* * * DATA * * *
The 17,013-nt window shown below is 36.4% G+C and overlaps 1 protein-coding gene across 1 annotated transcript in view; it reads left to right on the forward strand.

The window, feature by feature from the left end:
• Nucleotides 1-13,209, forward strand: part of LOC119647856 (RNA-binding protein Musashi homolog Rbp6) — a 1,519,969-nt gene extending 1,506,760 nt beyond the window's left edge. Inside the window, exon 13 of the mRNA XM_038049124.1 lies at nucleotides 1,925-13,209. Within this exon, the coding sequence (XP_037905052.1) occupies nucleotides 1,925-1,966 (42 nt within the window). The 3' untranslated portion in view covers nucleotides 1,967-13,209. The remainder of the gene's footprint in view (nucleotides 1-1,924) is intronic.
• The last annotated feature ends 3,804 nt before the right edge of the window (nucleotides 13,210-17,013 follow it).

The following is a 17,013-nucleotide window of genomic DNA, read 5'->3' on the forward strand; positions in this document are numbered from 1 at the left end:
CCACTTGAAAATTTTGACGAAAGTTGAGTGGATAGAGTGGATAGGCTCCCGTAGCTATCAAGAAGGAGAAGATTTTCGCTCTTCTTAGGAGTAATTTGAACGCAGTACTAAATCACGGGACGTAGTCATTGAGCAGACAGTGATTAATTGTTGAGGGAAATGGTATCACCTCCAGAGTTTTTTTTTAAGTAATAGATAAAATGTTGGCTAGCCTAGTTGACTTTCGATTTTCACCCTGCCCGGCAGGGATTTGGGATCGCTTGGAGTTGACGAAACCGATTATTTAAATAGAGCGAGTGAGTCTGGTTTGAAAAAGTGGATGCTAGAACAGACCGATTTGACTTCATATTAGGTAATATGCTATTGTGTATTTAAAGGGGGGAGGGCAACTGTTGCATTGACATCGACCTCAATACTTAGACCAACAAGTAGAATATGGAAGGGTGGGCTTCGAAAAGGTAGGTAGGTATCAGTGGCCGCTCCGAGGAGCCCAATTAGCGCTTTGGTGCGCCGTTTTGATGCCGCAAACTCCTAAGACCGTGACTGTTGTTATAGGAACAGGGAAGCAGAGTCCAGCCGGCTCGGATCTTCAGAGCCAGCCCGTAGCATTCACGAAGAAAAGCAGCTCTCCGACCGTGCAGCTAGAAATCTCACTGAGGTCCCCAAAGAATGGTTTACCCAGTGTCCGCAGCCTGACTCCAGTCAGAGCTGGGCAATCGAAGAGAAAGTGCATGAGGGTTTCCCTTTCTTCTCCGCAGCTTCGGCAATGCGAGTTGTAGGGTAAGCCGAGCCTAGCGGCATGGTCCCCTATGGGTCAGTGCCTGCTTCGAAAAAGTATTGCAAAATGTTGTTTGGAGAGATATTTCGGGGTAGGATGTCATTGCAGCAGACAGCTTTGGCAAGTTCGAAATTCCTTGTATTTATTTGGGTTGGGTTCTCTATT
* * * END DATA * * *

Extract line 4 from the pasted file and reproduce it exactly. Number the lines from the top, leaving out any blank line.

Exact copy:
• The last annotated feature ends 3,804 nt before the right edge of the window (nucleotides 13,210-17,013 follow it).